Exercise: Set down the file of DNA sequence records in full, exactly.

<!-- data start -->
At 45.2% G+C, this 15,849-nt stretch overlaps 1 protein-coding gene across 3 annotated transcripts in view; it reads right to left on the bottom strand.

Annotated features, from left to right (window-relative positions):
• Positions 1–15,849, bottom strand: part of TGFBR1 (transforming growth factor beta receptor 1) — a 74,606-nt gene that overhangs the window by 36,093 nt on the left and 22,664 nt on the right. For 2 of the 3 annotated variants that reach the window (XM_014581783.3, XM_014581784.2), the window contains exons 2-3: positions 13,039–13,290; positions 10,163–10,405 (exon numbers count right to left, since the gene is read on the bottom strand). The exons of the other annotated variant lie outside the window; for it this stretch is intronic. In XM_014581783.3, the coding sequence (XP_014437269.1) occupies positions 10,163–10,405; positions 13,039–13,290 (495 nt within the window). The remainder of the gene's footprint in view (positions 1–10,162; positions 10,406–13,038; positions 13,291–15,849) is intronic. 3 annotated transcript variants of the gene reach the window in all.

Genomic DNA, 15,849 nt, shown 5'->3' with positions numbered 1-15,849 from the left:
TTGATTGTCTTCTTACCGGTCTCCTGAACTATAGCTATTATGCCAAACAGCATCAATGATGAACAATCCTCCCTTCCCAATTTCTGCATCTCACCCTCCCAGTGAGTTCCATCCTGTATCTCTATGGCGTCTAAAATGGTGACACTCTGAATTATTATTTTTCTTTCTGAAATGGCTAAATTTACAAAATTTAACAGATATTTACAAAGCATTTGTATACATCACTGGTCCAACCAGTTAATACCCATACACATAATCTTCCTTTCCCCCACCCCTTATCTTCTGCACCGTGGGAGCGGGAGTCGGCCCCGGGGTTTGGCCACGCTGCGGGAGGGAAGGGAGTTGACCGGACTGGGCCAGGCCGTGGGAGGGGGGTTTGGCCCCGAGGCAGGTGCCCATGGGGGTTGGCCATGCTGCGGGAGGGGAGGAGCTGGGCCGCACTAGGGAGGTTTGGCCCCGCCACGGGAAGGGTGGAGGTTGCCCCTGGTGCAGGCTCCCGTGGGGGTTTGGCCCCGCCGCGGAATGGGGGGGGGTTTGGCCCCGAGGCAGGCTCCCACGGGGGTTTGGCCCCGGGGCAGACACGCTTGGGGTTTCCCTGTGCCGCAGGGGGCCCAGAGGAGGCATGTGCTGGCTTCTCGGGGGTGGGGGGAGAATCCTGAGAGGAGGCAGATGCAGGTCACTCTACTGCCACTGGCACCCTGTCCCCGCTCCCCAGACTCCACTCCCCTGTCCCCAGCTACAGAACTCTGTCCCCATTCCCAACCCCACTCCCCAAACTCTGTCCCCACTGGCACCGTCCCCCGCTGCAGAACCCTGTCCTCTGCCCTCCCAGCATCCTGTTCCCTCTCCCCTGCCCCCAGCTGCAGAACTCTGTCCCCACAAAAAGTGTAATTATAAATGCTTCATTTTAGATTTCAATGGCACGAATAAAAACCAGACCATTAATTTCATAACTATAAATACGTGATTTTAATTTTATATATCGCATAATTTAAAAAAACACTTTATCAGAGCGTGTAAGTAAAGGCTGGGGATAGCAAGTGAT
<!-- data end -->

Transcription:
At 45.2% G+C, this 15,849-nt stretch overlaps 1 protein-coding gene across 3 annotated transcripts in view; it reads right to left on the bottom strand.

Annotated features, from left to right (window-relative positions):
• Positions 1–15,849, bottom strand: part of TGFBR1 (transforming growth factor beta receptor 1) — a 74,606-nt gene that overhangs the window by 36,093 nt on the left and 22,664 nt on the right. For 2 of the 3 annotated variants that reach the window (XM_014581783.3, XM_014581784.2), the window contains exons 2-3: positions 13,039–13,290; positions 10,163–10,405 (exon numbers count right to left, since the gene is read on the bottom strand). The exons of the other annotated variant lie outside the window; for it this stretch is intronic. In XM_014581783.3, the coding sequence (XP_014437269.1) occupies positions 10,163–10,405; positions 13,039–13,290 (495 nt within the window). The remainder of the gene's footprint in view (positions 1–10,162; positions 10,406–13,038; positions 13,291–15,849) is intronic. 3 annotated transcript variants of the gene reach the window in all.

Genomic DNA, 15,849 nt, shown 5'->3' with positions numbered 1-15,849 from the left:
TTGATTGTCTTCTTACCGGTCTCCTGAACTATAGCTATTATGCCAAACAGCATCAATGATGAACAATCCTCCCTTCCCAATTTCTGCATCTCACCCTCCCAGTGAGTTCCATCCTGTATCTCTATGGCGTCTAAAATGGTGACACTCTGAATTATTATTTTTCTTTCTGAAATGGCTAAATTTACAAAATTTAACAGATATTTACAAAGCATTTGTATACATCACTGGTCCAACCAGTTAATACCCATACACATAATCTTCCTTTCCCCCACCCCTTATCTTCTGCACCGTGGGAGCGGGAGTCGGCCCCGGGGTTTGGCCACGCTGCGGGAGGGAAGGGAGTTGACCGGACTGGGCCAGGCCGTGGGAGGGGGGTTTGGCCCCGAGGCAGGTGCCCATGGGGGTTGGCCATGCTGCGGGAGGGGAGGAGCTGGGCCGCACTAGGGAGGTTTGGCCCCGCCACGGGAAGGGTGGAGGTTGCCCCTGGTGCAGGCTCCCGTGGGGGTTTGGCCCCGCCGCGGAATGGGGGGGGGTTTGGCCCCGAGGCAGGCTCCCACGGGGGTTTGGCCCCGGGGCAGACACGCTTGGGGTTTCCCTGTGCCGCAGGGGGCCCAGAGGAGGCATGTGCTGGCTTCTCGGGGGTGGGGGGAGAATCCTGAGAGGAGGCAGATGCAGGTCACTCTACTGCCACTGGCACCCTGTCCCCGCTCCCCAGACTCCACTCCCCTGTCCCCAGCTACAGAACTCTGTCCCCATTCCCAACCCCACTCCCCAAACTCTGTCCCCACTGGCACCGTCCCCCGCTGCAGAACCCTGTCCTCTGCCCTCCCAGCATCCTGTTCCCTCTCCCCTGCCCCCAGCTGCAGAACTCTGTCCCCACAAAAAGTGTAATTATAAATGCTTCATTTTAGATTTCAATGGCACGAATAAAAACCAGACCATTAATTTCATAACTATAAATACGTGATTTTAATTTTATATATCGCATAATTTAAAAAAACACTTTATCAGAGCGTGTAAGTAAAGGCTGGGGATAGCAAGTGAT